Less traditional is the space for bulbous 38c tyres. If you don’t mind rigging them up with P-clips you can even squeeze mudguards in, too. With mounting eyelets on the rear dropouts, the addition of a seat post clamp adapter allows the Steamroller to support a rack, while a single pair of bottle cage bosses mean you won’t die of thirst on longer trips.
The rear dropouts are a cast and enclosed design, providing plenty of scope to tinker with the bike’s g earing and wheelbase. Given the Surly’s practical billing it’s actually surprisingly low at the front. Its squat head tube puts it among the racers. This isn’t an issue when run with the stock bars, but if you intend to switch to drops it’s worth keeping in mind. Happily, the bike is supplied with plenty of steerer and spacers left towards the top of the fork.
Groupset: The 45t chainring and 18t cog combine to create a gear that’s easy to get spinning. If you’re smashing out some winter training miles, or live in a pan-flat area, you might want to make it a bit taller though. The crankset is an anonymous square-taper model that’s unlikely to cause any problems.
Its conventional 175mm crank length will be familiar to roadies, but is a touch long for fixed-gear use – there’s a risk of toe overlap with the front wheel, or grounding the pedal when leaning into a corner.
Drilled for standard mid-reach (47-57mm) brakes the Tektro R559 road callipers have a longish drop that allows for the fitting of wide tyres or mudguards. They’re paired with matching Tektro flat-bar levers. These do the job but will need swapping if you switch to a drop bar.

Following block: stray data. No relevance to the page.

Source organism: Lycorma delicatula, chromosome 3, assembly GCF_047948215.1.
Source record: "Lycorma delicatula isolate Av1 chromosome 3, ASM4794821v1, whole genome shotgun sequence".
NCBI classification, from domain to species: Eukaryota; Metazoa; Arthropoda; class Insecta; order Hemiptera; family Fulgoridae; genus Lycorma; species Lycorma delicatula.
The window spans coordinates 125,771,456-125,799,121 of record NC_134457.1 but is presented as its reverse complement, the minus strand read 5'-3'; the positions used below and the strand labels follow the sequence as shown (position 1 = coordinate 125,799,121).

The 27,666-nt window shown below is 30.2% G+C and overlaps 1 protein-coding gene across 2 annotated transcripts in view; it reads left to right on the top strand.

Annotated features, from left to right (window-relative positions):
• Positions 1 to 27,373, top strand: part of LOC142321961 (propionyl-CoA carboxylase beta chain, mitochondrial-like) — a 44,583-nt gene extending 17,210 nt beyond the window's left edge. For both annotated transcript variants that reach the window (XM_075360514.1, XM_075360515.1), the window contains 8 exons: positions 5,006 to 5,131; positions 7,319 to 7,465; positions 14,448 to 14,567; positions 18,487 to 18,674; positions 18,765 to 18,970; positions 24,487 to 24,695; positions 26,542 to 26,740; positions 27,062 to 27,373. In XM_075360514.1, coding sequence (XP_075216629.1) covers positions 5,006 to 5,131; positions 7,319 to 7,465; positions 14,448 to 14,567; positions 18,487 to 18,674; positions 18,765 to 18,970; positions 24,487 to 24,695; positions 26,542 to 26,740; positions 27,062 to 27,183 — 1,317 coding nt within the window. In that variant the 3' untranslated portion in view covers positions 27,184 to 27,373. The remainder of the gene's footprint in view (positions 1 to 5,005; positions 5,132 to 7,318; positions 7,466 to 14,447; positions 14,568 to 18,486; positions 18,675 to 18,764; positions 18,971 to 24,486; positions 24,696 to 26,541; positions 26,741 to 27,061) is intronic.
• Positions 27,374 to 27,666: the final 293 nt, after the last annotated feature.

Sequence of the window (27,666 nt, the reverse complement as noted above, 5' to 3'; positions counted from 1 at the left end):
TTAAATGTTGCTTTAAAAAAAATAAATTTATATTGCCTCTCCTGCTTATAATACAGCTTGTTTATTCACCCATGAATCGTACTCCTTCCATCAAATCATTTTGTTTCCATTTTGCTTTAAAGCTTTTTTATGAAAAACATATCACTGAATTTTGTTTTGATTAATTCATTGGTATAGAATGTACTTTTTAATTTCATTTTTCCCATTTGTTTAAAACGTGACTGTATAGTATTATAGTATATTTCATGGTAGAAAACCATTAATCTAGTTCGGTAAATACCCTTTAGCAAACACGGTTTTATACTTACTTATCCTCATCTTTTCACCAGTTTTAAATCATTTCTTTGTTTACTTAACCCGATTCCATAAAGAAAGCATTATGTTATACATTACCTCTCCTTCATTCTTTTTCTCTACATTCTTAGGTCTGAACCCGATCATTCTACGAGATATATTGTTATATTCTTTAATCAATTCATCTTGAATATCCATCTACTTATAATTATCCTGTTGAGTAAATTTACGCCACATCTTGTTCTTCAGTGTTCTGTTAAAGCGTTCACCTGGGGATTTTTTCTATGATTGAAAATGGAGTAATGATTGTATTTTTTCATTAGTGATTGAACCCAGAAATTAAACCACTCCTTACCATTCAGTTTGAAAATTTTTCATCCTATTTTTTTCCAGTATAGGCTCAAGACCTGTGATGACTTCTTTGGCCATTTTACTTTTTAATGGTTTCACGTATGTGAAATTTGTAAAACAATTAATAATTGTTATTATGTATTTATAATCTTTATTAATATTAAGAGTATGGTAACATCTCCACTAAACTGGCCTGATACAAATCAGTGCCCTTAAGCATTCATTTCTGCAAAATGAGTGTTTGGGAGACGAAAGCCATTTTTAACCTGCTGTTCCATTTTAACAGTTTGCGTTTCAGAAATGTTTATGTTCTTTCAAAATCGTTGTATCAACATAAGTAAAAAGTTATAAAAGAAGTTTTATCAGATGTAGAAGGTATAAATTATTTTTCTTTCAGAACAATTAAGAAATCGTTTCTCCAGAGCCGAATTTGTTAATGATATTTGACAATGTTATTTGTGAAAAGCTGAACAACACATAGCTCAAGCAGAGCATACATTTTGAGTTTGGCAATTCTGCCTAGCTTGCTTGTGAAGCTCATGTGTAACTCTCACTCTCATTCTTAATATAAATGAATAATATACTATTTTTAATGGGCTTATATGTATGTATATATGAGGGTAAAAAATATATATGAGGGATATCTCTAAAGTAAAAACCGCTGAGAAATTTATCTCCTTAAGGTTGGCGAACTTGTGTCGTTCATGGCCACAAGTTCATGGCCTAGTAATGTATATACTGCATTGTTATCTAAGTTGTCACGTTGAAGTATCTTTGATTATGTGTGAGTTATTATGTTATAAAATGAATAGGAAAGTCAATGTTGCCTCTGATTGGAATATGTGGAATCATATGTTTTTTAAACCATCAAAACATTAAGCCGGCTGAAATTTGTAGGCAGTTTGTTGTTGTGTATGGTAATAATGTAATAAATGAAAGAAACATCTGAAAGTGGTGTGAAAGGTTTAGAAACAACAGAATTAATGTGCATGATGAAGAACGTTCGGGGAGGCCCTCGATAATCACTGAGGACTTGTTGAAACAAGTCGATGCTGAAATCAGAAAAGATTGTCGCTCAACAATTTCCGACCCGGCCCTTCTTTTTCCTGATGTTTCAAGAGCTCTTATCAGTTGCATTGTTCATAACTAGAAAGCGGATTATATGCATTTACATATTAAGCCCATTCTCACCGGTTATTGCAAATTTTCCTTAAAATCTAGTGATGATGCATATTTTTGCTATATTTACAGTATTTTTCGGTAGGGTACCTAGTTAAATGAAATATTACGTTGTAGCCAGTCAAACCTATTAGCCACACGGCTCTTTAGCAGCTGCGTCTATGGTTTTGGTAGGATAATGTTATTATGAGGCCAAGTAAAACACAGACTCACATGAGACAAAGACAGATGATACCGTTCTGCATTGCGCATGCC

Finishing kit: The radically back-swept Dimension Arc handlebars utterly transform the Steamroller versus previous drop-bar versions, placing the rider in an upright position and providing plenty of leverage. We loved them, some won’t.
If you don’t, swapping them back would cost around £60-100. The WTB Volt Sport saddle is relatively plush and features a pressure relief channel. The inline seat post is tough and puts the saddle where you’d want it given the bike’s geometry.
Wheels: The high-flange track hubs at the heart of the Steamroller’s wheels are star items. They’d cost a good chunk of money to buy aftermarket and feature sealed cartridge bearings and stainless steel hardware for bite and durability.
With threading on both sides of the hub, you could fit an easier gear on the opposite side, or a fixed sprocket on one side with a freewheel on the other. Using 6mm hex bolts instead of traditional nuts, they make it easy to flip it around for a mid-ride gear change, or to remove the wheel for puncture repair, eliminating the need to lug around a heavy spanner in your saddlebag.
With 32 holes they’re laced to Alex Adventurer double-eyeleted rims which give every indication of being almost equally durable. Continental Contact tyres come in a versatile 32c size. They’re quick enough on the road and are also happy launching forays across mixed terrain. More puncture resistant that the average stock tyre, they suit he Surly’s adaptable nature well.
- FRAME: 4130 steel, flat crown lugged fork
- LEVERS: Tektro CL-520-RS
- BRAKES: Tektro R559
- CHAINSET: Samos AF19-D45S, 45t
- CASSETTE: Lida, 18t, 3/32”
- BARS: Dimension Arc
- STEM: HL 31.8
- SADDLE: WTB Volt Sport
- SEATPOST: Kalloy in-line, 27.2
- WHEELS: Alex Adventurer 2, Surly Ultra hubs 32h
- TYRES: Continental Contact, 32c
|Top tube (TT)||587mm||580 mm|
|Seat tube (ST)||590mm||587mm|
|Down tube (DT)||N/A||640mm|
|Fork length (FL)||375mm||377mm|
|Head tube (HT)||163mm||165mm|
|Head angle (HA)||74°||74°|
|Seat angle (SA)||73°||73°|
|BB drop (BB)||70mm||72mm|